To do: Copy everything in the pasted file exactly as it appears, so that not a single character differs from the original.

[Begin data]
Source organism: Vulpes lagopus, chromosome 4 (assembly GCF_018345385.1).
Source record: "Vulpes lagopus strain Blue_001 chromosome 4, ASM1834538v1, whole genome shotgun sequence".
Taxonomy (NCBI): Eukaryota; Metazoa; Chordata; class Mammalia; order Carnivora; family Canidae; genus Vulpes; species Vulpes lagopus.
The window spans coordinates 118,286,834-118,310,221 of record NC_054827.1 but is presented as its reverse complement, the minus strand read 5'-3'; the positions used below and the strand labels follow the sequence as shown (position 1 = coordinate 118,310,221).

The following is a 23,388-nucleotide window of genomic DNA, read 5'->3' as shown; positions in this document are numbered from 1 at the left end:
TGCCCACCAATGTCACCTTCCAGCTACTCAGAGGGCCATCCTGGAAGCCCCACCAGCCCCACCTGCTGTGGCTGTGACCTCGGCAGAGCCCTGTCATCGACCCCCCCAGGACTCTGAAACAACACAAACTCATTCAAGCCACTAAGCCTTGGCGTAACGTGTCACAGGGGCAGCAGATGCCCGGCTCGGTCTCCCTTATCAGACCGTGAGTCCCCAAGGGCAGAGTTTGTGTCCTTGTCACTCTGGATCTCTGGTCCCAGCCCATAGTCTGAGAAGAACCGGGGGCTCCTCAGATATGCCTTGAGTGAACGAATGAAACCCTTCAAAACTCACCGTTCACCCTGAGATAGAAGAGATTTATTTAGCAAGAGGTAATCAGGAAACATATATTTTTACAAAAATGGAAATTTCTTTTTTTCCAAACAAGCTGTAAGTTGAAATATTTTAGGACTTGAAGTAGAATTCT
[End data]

Source organism: Vulpes lagopus, chromosome 4 (assembly GCF_018345385.1).
Source record: "Vulpes lagopus strain Blue_001 chromosome 4, ASM1834538v1, whole genome shotgun sequence".
Taxonomy (NCBI): Eukaryota; Metazoa; Chordata; class Mammalia; order Carnivora; family Canidae; genus Vulpes; species Vulpes lagopus.
The window spans coordinates 118,286,834-118,310,221 of record NC_054827.1 but is presented as its reverse complement, the minus strand read 5'-3'; the positions used below and the strand labels follow the sequence as shown (position 1 = coordinate 118,310,221).

The following is a 23,388-nucleotide window of genomic DNA, read 5'->3' as shown; positions in this document are numbered from 1 at the left end:
TGCCCACCAATGTCACCTTCCAGCTACTCAGAGGGCCATCCTGGAAGCCCCACCAGCCCCACCTGCTGTGGCTGTGACCTCGGCAGAGCCCTGTCATCGACCCCCCCAGGACTCTGAAACAACACAAACTCATTCAAGCCACTAAGCCTTGGCGTAACGTGTCACAGGGGCAGCAGATGCCCGGCTCGGTCTCCCTTATCAGACCGTGAGTCCCCAAGGGCAGAGTTTGTGTCCTTGTCACTCTGGATCTCTGGTCCCAGCCCATAGTCTGAGAAGAACCGGGGGCTCCTCAGATATGCCTTGAGTGAACGAATGAAACCCTTCAAAACTCACCGTTCACCCTGAGATAGAAGAGATTTATTTAGCAAGAGGTAATCAGGAAACATATATTTTTACAAAAATGGAAATTTCTTTTTTTCCAAACAAGCTGTAAGTTGAAATATTTTAGGACTTGAAGTAGAATTCT